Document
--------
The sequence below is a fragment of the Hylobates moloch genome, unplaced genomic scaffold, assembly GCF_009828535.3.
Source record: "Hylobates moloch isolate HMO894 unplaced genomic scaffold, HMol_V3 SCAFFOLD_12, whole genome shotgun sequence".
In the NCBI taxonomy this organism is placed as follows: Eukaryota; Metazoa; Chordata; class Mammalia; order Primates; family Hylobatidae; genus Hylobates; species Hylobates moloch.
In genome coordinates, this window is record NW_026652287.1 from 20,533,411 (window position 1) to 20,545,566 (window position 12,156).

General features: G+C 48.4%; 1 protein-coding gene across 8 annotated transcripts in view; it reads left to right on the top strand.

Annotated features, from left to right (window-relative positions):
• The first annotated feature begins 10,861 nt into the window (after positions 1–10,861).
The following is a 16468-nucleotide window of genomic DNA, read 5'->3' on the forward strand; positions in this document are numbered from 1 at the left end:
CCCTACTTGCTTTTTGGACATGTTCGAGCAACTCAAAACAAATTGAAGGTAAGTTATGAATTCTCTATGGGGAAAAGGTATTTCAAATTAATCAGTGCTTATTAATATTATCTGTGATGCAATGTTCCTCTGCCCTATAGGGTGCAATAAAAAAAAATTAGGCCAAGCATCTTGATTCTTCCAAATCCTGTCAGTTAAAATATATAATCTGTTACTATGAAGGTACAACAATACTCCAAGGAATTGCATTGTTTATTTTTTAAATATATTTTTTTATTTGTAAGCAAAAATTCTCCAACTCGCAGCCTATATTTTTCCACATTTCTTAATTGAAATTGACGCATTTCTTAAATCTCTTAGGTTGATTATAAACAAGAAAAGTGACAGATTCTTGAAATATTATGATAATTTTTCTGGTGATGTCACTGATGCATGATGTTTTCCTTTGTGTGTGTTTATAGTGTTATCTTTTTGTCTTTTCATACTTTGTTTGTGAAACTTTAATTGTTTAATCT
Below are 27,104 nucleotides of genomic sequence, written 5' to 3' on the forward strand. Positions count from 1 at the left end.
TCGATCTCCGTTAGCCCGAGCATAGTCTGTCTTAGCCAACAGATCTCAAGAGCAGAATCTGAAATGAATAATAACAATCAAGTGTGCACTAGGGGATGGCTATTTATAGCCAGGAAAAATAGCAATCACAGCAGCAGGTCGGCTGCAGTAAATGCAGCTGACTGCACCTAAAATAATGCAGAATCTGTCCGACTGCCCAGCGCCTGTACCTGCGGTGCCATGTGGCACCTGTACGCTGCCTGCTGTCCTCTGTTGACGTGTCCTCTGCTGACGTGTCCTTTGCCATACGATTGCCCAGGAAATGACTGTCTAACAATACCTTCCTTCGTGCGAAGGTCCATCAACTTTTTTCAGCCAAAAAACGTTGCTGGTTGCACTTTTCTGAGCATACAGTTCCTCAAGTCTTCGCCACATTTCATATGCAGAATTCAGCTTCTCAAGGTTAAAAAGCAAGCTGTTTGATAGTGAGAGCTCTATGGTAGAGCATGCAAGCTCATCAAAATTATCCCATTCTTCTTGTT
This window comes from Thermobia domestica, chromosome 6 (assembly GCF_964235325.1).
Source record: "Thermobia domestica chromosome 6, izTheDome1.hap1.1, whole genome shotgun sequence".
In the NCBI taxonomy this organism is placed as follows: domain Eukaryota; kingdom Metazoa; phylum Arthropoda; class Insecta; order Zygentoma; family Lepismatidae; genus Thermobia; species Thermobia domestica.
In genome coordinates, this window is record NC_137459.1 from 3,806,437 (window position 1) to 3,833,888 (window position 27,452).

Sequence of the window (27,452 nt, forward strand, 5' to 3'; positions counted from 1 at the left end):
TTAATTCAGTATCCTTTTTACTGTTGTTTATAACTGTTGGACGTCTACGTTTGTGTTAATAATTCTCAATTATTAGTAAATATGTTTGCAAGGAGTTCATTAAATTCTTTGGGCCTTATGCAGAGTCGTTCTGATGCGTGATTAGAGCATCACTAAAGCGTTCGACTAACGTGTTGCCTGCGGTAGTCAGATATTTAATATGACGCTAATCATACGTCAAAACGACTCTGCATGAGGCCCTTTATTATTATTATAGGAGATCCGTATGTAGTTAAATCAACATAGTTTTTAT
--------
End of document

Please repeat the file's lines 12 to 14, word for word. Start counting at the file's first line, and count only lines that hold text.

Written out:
This window comes from Thermobia domestica, chromosome 6 (assembly GCF_964235325.1).
Source record: "Thermobia domestica chromosome 6, izTheDome1.hap1.1, whole genome shotgun sequence".
In the NCBI taxonomy this organism is placed as follows: domain Eukaryota; kingdom Metazoa; phylum Arthropoda; class Insecta; order Zygentoma; family Lepismatidae; genus Thermobia; species Thermobia domestica.